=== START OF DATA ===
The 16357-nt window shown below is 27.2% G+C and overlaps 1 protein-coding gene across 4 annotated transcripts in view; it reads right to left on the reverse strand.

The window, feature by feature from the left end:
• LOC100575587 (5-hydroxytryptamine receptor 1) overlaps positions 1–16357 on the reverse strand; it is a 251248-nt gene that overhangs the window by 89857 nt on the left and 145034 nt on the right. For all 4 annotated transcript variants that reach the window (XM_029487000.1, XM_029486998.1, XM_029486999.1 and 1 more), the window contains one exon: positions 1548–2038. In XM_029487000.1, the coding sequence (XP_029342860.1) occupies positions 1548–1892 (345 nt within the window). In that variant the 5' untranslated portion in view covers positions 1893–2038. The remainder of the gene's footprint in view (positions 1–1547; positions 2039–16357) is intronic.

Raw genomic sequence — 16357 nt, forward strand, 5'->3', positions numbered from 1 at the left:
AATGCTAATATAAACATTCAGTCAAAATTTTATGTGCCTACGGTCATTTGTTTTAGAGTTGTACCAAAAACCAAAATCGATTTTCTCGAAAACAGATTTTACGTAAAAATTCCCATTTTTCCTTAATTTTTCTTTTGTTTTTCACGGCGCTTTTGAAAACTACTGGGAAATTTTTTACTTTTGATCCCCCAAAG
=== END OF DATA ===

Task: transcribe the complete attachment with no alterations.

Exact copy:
The 16357-nt window shown below is 27.2% G+C and overlaps 1 protein-coding gene across 4 annotated transcripts in view; it reads right to left on the reverse strand.

The window, feature by feature from the left end:
• LOC100575587 (5-hydroxytryptamine receptor 1) overlaps positions 1–16357 on the reverse strand; it is a 251248-nt gene that overhangs the window by 89857 nt on the left and 145034 nt on the right. For all 4 annotated transcript variants that reach the window (XM_029487000.1, XM_029486998.1, XM_029486999.1 and 1 more), the window contains one exon: positions 1548–2038. In XM_029487000.1, the coding sequence (XP_029342860.1) occupies positions 1548–1892 (345 nt within the window). In that variant the 5' untranslated portion in view covers positions 1893–2038. The remainder of the gene's footprint in view (positions 1–1547; positions 2039–16357) is intronic.

Raw genomic sequence — 16357 nt, forward strand, 5'->3', positions numbered from 1 at the left:
AATGCTAATATAAACATTCAGTCAAAATTTTATGTGCCTACGGTCATTTGTTTTAGAGTTGTACCAAAAACCAAAATCGATTTTCTCGAAAACAGATTTTACGTAAAAATTCCCATTTTTCCTTAATTTTTCTTTTGTTTTTCACGGCGCTTTTGAAAACTACTGGGAAATTTTTTACTTTTGATCCCCCAAAG